Kindergarten Narratives on Froebelian Education showcases the latest scholarship and historical understandings concerning the casting of the kindergarten idea abroad: across cultures, continents and centuries.
Each chapter reveals previously unknown narratives of intrepid endeavour, political pragmatism and pedagogical innovation that collectively provide insight into the transformation of Froebel’s ideas on early education into a global phenomenon. Across global contexts, each chapter presents a case study of the ideas scattering abroad, illustrative of the movement of ideas, curricula and pedagogical change; in effect taking the kindergarten beyond the geographies and pedagogies of its German beginnings and borders. Chapters draw on historical examples of Froebelian education from The Netherlands, New Zealand, Japan, Sweden, the UK and the USA.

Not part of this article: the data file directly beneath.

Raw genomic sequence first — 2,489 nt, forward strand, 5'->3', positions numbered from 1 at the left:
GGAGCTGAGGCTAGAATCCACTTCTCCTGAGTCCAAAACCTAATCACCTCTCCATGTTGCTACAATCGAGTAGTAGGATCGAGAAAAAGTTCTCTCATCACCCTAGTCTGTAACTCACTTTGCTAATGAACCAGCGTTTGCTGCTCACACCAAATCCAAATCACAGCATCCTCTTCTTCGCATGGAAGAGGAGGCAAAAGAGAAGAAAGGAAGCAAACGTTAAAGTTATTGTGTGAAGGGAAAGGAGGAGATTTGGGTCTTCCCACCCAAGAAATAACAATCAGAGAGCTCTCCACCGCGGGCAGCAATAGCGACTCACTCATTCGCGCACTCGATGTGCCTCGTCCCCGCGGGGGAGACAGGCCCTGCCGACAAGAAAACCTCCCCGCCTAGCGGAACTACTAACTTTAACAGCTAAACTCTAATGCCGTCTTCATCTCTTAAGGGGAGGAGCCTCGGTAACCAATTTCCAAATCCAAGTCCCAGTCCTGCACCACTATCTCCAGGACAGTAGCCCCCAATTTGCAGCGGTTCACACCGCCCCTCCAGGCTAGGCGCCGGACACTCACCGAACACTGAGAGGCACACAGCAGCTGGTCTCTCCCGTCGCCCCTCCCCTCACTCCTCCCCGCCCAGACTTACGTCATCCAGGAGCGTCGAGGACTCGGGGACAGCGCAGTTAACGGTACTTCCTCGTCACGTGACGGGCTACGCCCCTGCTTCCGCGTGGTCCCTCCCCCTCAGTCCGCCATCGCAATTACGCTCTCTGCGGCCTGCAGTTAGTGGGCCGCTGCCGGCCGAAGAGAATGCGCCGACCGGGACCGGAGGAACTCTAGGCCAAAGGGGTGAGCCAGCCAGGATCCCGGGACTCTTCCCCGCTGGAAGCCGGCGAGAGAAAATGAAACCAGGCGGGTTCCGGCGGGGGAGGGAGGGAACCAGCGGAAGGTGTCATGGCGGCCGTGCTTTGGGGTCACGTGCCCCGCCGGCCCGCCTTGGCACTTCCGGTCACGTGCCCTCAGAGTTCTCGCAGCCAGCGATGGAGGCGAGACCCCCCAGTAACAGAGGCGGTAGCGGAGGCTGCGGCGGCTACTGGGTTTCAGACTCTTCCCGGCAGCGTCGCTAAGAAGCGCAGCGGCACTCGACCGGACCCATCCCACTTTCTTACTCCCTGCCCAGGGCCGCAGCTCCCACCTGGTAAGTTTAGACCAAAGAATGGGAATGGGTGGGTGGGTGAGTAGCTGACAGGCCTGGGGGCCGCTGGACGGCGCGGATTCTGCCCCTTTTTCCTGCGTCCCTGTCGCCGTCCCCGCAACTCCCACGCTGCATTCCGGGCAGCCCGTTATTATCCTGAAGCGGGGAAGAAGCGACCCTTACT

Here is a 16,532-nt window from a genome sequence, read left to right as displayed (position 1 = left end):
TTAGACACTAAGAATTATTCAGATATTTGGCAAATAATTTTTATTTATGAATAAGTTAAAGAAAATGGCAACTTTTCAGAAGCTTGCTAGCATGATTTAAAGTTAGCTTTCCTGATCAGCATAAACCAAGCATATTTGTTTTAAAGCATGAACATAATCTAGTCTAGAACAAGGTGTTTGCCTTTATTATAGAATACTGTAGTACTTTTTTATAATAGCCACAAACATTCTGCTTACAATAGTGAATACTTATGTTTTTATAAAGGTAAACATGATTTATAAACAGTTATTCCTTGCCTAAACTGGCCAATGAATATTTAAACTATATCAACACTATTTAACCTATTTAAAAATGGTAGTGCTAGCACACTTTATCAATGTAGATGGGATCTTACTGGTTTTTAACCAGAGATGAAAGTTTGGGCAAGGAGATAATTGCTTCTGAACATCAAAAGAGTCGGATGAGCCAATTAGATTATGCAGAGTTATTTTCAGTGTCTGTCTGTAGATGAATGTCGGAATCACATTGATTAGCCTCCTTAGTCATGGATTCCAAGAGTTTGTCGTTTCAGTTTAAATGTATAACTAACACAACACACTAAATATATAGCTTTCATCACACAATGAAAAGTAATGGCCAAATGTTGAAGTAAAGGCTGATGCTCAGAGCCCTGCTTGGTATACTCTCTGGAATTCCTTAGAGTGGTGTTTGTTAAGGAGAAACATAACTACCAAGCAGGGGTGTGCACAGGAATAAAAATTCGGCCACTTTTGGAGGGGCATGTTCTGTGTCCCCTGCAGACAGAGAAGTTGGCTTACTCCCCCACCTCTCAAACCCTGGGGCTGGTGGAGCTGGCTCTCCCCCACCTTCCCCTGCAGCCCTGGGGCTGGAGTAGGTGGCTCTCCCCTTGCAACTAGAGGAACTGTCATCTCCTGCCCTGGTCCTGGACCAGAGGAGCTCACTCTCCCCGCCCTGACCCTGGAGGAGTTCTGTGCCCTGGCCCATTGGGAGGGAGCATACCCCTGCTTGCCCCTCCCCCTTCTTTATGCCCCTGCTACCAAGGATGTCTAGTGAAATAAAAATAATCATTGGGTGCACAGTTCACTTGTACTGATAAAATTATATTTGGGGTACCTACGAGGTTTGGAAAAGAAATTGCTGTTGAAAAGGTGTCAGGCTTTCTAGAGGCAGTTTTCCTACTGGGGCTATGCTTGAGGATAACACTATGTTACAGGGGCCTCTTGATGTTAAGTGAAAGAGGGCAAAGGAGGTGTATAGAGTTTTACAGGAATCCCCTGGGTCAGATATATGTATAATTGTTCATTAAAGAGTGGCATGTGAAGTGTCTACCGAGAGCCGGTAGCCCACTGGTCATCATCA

In the journal History of Education in 2006, Froebelian history scholar Professor Kevin J. Brehony (1948-2013) lamented the ‘relative neglect’ of the history of early years education at the same time there was a heightened global social and political interest in educating the young child. In this book, an international team of contributors respond to Brehony's suggestion that historical perspectives can play a role in current debates and suggest ways historical narratives might inform policies and practices in twenty-first century early childhood education, care settings and contexts. Reconnecting past lessons and insights with present and future concerns for early education, young children and their place in society, this important collection also includes an historical timeline charting the spread of Froebelian education ideas and kindergartens across the world.